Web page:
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Marine Historical Ecology in Conservation$
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John N. Kittinger, Loren McClenachan, Keryn B. Gedan, and Louise K. Blight

Print publication date: 2014

Print ISBN-13: 9780520276949

Published to California Scholarship Online: May 2015

DOI: 10.1525/california/9780520276949.001.0001

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PRINTED FROM CALIFORNIA SCHOLARSHIP ONLINE (www.california.universitypressscholarship.com). (c) Copyright University of California Press, 2019. All Rights Reserved. An individual user may print out a PDF of a single chapter of a monograph in CALSO for personal use.date: 17 October 2019

Understanding Fisheries through Historical Reconstructions

Understanding Fisheries through Historical Reconstructions

Implications for Fishery Management and Policy

Chapter:
(p.119) Six Understanding Fisheries through Historical Reconstructions
Source:
Marine Historical Ecology in Conservation
Author(s):

Dalal Al-Abdulrazzak

Dirk Zeller

Daniel Pauly

Publisher:
University of California Press
DOI:10.1525/california/9780520276949.003.0006

Global fisheries catch statistics are often incomplete. The contribution of many sectors, including small-scale fisheries, illegal catches, and discards are frequently absent from or underreported in statistics submitted annually by member countries of the United Nations Food and Agriculture Organization (FAO). This incomplete accounting in official statistics—and the resulting distorted historical trends—impairs our understanding of the management and policy prescriptions necessary for fisheries sustainability. This chapter, by Dalal Al-Abdulrazzak, Daniel Pauly, and Dirk Zeller, describes an approach to retroactively estimate catches where comprehensive time series data are lacking. Data are gathered from nontraditional sources, such as unpublished studies, gray literature, and published studies and surveys, or from sources unrelated to fisheries, such as satellite imagery. We present examples of the discrepancy between reported and reconstructed catches and discuss the implications of such misreporting for management and fisheries policy on national, regional, and global scales.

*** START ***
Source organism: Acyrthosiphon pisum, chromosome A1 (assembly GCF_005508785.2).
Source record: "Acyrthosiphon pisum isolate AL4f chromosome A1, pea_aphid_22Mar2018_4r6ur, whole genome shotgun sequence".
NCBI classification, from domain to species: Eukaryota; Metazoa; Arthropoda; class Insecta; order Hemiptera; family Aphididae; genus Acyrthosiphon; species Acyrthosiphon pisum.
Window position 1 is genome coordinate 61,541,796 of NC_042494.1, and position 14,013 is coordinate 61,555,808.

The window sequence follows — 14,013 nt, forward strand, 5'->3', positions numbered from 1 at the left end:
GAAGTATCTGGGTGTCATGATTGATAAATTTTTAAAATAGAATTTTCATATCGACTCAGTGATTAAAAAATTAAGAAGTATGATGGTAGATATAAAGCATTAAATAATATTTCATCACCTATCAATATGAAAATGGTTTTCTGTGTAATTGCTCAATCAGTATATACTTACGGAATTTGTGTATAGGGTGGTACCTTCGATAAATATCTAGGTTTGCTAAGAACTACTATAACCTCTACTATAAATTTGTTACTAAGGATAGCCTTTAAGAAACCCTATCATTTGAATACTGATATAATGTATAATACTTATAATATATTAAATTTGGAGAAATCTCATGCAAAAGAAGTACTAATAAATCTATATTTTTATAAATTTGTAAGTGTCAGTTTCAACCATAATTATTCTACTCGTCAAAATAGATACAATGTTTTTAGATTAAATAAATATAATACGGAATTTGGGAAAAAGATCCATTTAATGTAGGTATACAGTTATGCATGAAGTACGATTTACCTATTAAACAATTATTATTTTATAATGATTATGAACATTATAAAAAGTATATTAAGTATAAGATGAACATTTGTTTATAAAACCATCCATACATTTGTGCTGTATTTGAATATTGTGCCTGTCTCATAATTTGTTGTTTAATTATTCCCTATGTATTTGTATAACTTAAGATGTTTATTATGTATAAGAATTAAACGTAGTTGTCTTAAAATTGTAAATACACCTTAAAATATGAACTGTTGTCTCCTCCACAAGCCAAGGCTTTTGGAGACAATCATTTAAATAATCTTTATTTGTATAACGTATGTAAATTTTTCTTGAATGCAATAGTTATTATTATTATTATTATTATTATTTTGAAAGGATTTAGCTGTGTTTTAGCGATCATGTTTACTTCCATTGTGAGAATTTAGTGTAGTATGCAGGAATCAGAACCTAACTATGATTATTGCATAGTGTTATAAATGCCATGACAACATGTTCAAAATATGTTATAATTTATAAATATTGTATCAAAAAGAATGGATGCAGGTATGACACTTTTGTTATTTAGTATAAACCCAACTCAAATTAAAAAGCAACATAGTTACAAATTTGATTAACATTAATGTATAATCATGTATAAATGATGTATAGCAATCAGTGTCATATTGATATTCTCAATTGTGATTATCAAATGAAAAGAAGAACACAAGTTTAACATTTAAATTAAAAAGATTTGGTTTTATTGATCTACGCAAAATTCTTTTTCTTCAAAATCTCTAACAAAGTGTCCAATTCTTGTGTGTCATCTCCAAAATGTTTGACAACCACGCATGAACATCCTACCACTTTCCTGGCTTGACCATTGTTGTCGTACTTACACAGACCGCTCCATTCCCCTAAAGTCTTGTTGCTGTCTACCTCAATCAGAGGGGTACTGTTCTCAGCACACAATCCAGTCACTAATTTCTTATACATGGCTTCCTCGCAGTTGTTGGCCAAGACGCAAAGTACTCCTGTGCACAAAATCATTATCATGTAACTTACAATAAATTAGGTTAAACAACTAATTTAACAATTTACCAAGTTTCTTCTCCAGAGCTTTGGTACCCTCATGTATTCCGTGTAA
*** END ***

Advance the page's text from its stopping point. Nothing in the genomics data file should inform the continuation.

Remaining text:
Keywords:   fisheries, catch, management, historical ecology, small-scale fisheries, reconstruction

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